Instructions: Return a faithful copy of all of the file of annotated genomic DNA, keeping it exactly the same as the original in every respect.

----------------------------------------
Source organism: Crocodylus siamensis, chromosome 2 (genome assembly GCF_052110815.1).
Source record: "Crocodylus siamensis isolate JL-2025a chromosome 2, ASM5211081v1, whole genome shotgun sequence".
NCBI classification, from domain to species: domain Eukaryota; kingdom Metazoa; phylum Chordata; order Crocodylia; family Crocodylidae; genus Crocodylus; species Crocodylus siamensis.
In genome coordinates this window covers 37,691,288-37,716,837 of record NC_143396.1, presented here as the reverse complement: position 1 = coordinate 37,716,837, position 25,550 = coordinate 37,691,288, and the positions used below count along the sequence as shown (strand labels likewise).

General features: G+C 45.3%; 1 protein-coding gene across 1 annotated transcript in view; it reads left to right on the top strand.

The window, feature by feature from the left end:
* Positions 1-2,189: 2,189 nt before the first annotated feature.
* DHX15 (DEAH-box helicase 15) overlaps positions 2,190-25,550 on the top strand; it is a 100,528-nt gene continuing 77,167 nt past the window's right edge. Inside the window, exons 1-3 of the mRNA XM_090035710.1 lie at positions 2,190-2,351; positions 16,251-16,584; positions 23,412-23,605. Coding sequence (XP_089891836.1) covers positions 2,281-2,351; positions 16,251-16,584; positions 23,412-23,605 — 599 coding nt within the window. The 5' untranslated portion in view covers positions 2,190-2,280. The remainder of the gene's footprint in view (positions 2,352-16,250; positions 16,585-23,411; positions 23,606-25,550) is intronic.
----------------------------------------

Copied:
Source organism: Crocodylus siamensis, chromosome 2 (genome assembly GCF_052110815.1).
Source record: "Crocodylus siamensis isolate JL-2025a chromosome 2, ASM5211081v1, whole genome shotgun sequence".
NCBI classification, from domain to species: domain Eukaryota; kingdom Metazoa; phylum Chordata; order Crocodylia; family Crocodylidae; genus Crocodylus; species Crocodylus siamensis.
In genome coordinates this window covers 37,691,288-37,716,837 of record NC_143396.1, presented here as the reverse complement: position 1 = coordinate 37,716,837, position 25,550 = coordinate 37,691,288, and the positions used below count along the sequence as shown (strand labels likewise).

General features: G+C 45.3%; 1 protein-coding gene across 1 annotated transcript in view; it reads left to right on the top strand.

The window, feature by feature from the left end:
* Positions 1-2,189: 2,189 nt before the first annotated feature.
* DHX15 (DEAH-box helicase 15) overlaps positions 2,190-25,550 on the top strand; it is a 100,528-nt gene continuing 77,167 nt past the window's right edge. Inside the window, exons 1-3 of the mRNA XM_090035710.1 lie at positions 2,190-2,351; positions 16,251-16,584; positions 23,412-23,605. Coding sequence (XP_089891836.1) covers positions 2,281-2,351; positions 16,251-16,584; positions 23,412-23,605 — 599 coding nt within the window. The 5' untranslated portion in view covers positions 2,190-2,280. The remainder of the gene's footprint in view (positions 2,352-16,250; positions 16,585-23,411; positions 23,606-25,550) is intronic.